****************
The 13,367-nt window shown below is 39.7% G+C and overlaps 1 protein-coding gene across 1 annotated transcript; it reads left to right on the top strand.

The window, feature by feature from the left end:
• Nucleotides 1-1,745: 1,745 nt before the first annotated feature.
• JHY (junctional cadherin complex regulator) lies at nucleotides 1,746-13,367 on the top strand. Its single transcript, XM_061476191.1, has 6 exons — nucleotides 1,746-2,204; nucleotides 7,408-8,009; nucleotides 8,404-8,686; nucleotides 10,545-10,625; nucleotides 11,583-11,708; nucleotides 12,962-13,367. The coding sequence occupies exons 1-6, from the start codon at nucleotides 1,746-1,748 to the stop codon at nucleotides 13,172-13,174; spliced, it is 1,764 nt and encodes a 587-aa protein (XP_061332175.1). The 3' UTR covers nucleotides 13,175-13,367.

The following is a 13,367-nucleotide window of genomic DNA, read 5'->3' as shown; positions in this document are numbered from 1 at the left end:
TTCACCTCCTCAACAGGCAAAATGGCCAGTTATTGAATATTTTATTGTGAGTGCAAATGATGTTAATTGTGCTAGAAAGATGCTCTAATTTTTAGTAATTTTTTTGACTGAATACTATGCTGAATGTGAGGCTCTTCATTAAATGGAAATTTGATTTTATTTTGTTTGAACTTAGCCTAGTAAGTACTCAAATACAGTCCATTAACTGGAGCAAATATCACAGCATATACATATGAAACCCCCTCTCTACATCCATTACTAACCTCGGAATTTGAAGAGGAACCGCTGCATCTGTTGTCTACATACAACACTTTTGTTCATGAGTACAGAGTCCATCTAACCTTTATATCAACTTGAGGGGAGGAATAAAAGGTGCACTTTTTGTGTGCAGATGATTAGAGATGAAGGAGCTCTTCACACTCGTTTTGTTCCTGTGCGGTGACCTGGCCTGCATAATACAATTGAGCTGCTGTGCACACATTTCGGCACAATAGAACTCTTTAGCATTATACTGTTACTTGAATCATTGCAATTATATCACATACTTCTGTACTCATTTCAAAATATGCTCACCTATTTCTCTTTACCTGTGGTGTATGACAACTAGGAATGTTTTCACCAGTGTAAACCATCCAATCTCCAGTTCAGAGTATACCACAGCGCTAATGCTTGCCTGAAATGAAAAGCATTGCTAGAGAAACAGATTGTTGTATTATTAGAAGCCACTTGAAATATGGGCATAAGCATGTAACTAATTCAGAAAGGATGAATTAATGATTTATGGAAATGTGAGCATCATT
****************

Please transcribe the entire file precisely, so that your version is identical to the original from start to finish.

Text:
The 13,367-nt window shown below is 39.7% G+C and overlaps 1 protein-coding gene across 1 annotated transcript; it reads left to right on the top strand.

The window, feature by feature from the left end:
• Nucleotides 1-1,745: 1,745 nt before the first annotated feature.
• JHY (junctional cadherin complex regulator) lies at nucleotides 1,746-13,367 on the top strand. Its single transcript, XM_061476191.1, has 6 exons — nucleotides 1,746-2,204; nucleotides 7,408-8,009; nucleotides 8,404-8,686; nucleotides 10,545-10,625; nucleotides 11,583-11,708; nucleotides 12,962-13,367. The coding sequence occupies exons 1-6, from the start codon at nucleotides 1,746-1,748 to the stop codon at nucleotides 13,172-13,174; spliced, it is 1,764 nt and encodes a 587-aa protein (XP_061332175.1). The 3' UTR covers nucleotides 13,175-13,367.

The following is a 13,367-nucleotide window of genomic DNA, read 5'->3' as shown; positions in this document are numbered from 1 at the left end:
TTCACCTCCTCAACAGGCAAAATGGCCAGTTATTGAATATTTTATTGTGAGTGCAAATGATGTTAATTGTGCTAGAAAGATGCTCTAATTTTTAGTAATTTTTTTGACTGAATACTATGCTGAATGTGAGGCTCTTCATTAAATGGAAATTTGATTTTATTTTGTTTGAACTTAGCCTAGTAAGTACTCAAATACAGTCCATTAACTGGAGCAAATATCACAGCATATACATATGAAACCCCCTCTCTACATCCATTACTAACCTCGGAATTTGAAGAGGAACCGCTGCATCTGTTGTCTACATACAACACTTTTGTTCATGAGTACAGAGTCCATCTAACCTTTATATCAACTTGAGGGGAGGAATAAAAGGTGCACTTTTTGTGTGCAGATGATTAGAGATGAAGGAGCTCTTCACACTCGTTTTGTTCCTGTGCGGTGACCTGGCCTGCATAATACAATTGAGCTGCTGTGCACACATTTCGGCACAATAGAACTCTTTAGCATTATACTGTTACTTGAATCATTGCAATTATATCACATACTTCTGTACTCATTTCAAAATATGCTCACCTATTTCTCTTTACCTGTGGTGTATGACAACTAGGAATGTTTTCACCAGTGTAAACCATCCAATCTCCAGTTCAGAGTATACCACAGCGCTAATGCTTGCCTGAAATGAAAAGCATTGCTAGAGAAACAGATTGTTGTATTATTAGAAGCCACTTGAAATATGGGCATAAGCATGTAACTAATTCAGAAAGGATGAATTAATGATTTATGGAAATGTGAGCATCATT